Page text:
Now, 73 years later, the Anti-Defamation League uses the cruel and unwarranted wartime treatment of Americans of Japanese descent as a teachable moment for our nation on the dangers of stereotyping, prejudice, and racial profiling. While we can honor and admire individuals that can retain their personal dignity under the most adverse conditions, there should be no doubt, Justice Thomas, that the government can deprive people of their “equal dignity.”

Fortunately, a Supreme Court majority has now held that the Constitution mandates that same-sex couples are entitled to equal treatment – and marriage equality.

Tags: , , , , , , , , , , , , , , , , , , , , ,

June 17, 2015

White House Hosts Conference on Combating International LGBT Hate Crimes

whitehouse

On June 12, the White House hosted a “Conversation on Combating Bias-Motivated Violence against LGBT Persons Around the World.”  Bias-motivated violence against LGBT individuals remains disturbingly prevalent, as documented by a May 2015 report by the United Nations High Commissioner for Human Rights and the FBI’s annual Hate Crime Statistics Act report.  The problem is compounded by inconsistent definitions of hate crime and inadequate hate crime data collection efforts, according to a 2013 ADL/Human Rights First report on hate crimes in the Organization for Security and Cooperation in Europe (OSCE) region.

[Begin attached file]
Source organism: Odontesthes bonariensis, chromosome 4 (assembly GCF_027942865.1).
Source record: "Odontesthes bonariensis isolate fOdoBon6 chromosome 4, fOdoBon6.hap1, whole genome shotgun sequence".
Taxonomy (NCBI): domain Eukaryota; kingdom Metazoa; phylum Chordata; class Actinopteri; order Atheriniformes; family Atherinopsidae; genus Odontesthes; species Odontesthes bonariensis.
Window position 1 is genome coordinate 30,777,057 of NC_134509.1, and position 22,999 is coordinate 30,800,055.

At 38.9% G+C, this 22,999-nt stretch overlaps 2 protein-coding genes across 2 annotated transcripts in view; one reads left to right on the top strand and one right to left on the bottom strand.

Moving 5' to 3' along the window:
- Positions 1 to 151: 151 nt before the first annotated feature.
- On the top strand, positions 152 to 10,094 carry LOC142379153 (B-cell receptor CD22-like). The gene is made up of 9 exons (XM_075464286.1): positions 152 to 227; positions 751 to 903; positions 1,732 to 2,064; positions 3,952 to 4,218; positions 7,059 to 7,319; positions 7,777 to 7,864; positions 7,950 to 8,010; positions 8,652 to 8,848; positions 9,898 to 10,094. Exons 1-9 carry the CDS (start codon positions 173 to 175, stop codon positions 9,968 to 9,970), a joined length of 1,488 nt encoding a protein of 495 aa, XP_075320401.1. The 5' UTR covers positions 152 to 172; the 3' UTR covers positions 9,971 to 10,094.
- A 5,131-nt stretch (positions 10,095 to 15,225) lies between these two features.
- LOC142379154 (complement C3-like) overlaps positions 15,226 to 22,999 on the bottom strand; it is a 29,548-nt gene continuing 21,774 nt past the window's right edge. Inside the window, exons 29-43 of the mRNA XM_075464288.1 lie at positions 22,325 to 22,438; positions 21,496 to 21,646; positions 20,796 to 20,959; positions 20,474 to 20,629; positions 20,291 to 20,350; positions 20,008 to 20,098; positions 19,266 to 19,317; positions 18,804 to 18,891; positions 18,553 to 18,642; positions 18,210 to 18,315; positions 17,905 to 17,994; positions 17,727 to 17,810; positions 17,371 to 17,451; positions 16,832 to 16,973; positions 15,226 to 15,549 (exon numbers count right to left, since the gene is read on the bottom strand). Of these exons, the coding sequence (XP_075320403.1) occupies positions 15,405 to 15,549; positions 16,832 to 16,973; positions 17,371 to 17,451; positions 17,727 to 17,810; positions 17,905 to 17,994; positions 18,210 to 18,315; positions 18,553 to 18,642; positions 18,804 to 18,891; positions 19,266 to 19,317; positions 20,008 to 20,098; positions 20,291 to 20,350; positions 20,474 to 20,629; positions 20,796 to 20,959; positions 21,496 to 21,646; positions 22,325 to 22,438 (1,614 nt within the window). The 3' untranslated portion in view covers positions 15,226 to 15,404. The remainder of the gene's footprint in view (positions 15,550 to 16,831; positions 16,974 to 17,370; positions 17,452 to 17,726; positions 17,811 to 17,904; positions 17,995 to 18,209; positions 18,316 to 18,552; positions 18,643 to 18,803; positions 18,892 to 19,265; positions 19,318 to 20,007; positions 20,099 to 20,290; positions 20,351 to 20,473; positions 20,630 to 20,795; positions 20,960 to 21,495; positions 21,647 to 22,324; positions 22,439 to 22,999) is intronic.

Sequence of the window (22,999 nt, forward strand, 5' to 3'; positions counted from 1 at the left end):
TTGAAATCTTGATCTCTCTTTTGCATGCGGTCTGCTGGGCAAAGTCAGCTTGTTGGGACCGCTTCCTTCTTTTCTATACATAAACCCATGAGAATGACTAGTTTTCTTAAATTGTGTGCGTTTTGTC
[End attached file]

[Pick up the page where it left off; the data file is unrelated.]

Randy Berry, the State Department’s Special Envoy for the Human Rights of LGBTI Persons,announced a number of new Administration initiatives at the conference, which fell during LGBT Pride Month.  He highlighted existing partnerships and pledged to expand international law enforcement training and technical assistance, as well as efforts to empower civil society and LGBT education and advocacy organizations. The Administration will continue to draw on existing expertise across the US Government to enable organizations and agencies abroad to request assistance to launch new local and national initiatives.

The White House program included panels focused on the impact of community-based organizations, the role of law enforcement and the judiciary, and government actions and best practices – which was moderated by ADL Washington Counsel Michael Lieberman.  The meeting built on a December 2011 Presidential Memorandum on “International Initiatives to Advance the Human Rights of Lesbian, Gay, Bisexual, and Transgender Persons.” Federal agencies – especially USAID, the Justice Department, and the State Department – have done a lot of work on the issue.  The State Department released a report in May 2014 detailing its progress on carrying out the President’s Memorandum.